Regional Market Drivers in Brazil
Latin America is an increasingly important market for heavy duty diesel engine oil marketers–and Brazil, the region’s most powerful economy, is continuing its drive toward higher performing lubricants.
A combination of factors affecting the Brazilian heavy duty diesel market is driving the shift.
In 2014, the National Agency of Petroleum (ANP) published a resolution that established a new minimum performance standard for heavy duty engine oils manufactured, imported and/or sold in Brazil.
It all means that more advanced lubricant formulation is no longer an option–it’s a requirement.
Thus, as of January 2015, the minimum performance category of heavy duty diesel engine oil throughout Brazil is American Petroleum Institute. The primary oil and natural gas trade association in the United States. API operates a voluntary licensing and certification program that allows engine oil marketers to use the API Engine Oil Quality Marks if their products meet specific requirements. CG-4, and by 2017 this will increase to a minimum level of API CH-4. Earlier API categories of API CF-4 and before are obsolete, reinforcing the country’s commitment to driving to higher performance lubricants.
Meanwhile, fuel quality variability and The primary or underlying fluid, usually a refined petroleum fraction or a selected synthetic material, into which additives are blended to produce finished lubricants. constraints impose increased complexity on the marketplace–high sulfur levels in fuel and increased bio-diesel requirements in Brazil pose challenges to keep hardware running as designed.
Engine hardware is equally evolving to meet rapidly changing emissions regulations. The growth in the number of advanced emissions vehicles across Brazil having Euro IV, Euro V and Euro VI engines, is resulting in the use of API CI-4 and API CJ-4 performance category lubricants; each offering enhanced benefits over their predecessors. With the forthcoming API CK-4 and API FA-4 categories (currently known as PC-11A and PC-11B) due late 2016, these will offer even more opportunities for vehicle owners to realize the benefits of moving to even higher performance solutions over current API CJ-4 lubricants (read more about PC-11).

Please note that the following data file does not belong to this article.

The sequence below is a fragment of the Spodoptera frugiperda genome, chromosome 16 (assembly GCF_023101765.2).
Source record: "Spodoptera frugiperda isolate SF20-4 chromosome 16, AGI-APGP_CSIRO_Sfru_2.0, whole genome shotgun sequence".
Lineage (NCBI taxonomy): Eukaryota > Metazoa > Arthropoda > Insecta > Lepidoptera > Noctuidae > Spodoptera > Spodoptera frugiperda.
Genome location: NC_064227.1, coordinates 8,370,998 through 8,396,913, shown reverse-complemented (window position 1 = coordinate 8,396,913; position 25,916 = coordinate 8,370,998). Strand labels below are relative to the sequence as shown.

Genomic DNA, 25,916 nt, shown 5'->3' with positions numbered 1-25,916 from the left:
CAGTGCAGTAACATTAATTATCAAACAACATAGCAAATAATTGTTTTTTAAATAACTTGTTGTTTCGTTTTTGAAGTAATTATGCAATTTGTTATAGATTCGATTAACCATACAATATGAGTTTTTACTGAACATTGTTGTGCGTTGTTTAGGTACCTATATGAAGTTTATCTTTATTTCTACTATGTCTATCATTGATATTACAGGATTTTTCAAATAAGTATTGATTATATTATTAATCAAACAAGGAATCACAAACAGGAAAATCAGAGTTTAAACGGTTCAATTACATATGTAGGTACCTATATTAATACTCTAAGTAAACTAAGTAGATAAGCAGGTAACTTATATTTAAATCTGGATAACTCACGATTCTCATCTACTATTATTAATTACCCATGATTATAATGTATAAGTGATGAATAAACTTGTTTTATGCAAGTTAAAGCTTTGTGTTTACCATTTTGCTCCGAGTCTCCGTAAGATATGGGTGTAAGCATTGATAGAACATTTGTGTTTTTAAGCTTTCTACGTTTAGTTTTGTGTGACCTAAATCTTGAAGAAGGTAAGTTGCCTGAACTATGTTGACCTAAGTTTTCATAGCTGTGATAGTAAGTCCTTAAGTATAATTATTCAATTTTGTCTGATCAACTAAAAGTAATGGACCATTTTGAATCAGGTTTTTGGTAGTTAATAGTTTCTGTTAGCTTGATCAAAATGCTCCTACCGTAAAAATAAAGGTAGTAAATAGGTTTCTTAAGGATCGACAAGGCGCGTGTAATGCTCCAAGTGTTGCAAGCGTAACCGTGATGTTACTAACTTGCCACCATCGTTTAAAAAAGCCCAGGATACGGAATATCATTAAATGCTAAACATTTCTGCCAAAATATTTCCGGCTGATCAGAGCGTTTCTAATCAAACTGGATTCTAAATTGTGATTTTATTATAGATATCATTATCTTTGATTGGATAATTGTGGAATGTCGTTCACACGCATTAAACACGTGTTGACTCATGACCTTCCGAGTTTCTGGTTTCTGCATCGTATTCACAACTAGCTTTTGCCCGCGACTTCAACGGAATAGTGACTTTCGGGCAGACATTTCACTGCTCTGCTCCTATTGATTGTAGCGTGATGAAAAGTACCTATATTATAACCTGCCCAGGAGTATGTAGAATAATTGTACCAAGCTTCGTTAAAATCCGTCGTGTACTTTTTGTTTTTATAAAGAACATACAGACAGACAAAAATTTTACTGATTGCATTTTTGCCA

So the demand for lubricants that meet these changing needs and for the additives that make high performance possible is rising in Brazil and wider throughout South America, mirroring trends across the globe. And it’s not stopping.
Higher performance lubricants aren’t just about keeping up with government regulation and OEM requirements–they can mean bottom-line benefits for all stakeholders. From greater engine wear protection, enhanced durability and overall greater efficiency, using higher performing lubricants helps maximize vehicle operation and minimize maintenance costs.
The complexity of the market landscape, changing Mobile sources - Pollutant exhaust gases created by the combustion of fuel. Water and CO2 are not included in this category, but CO, NOx, and hydrocarbons are and are thus subject to legislative control. All three are emitted by gasoline engines, while diesel engines also emit particulates that are regulated. Stationary sources - The release of sulfur oxides and particulates from power stations that can be influenced by fuel composition. Local authorities control the sulfur content of heavy fuel oils used in such applications. regulations, and the necessary adherence to more advanced API performance categories as well as OEM approvals, mean oil marketers in Brazil and throughout Latin America have an opportunity to capitalize upon these changing needs.
Moving to higher performance lubricants, enabled by advanced additive chemistry, is a necessary and valuable step. The benefits of higher performing lubricants extend across the region–and around the world.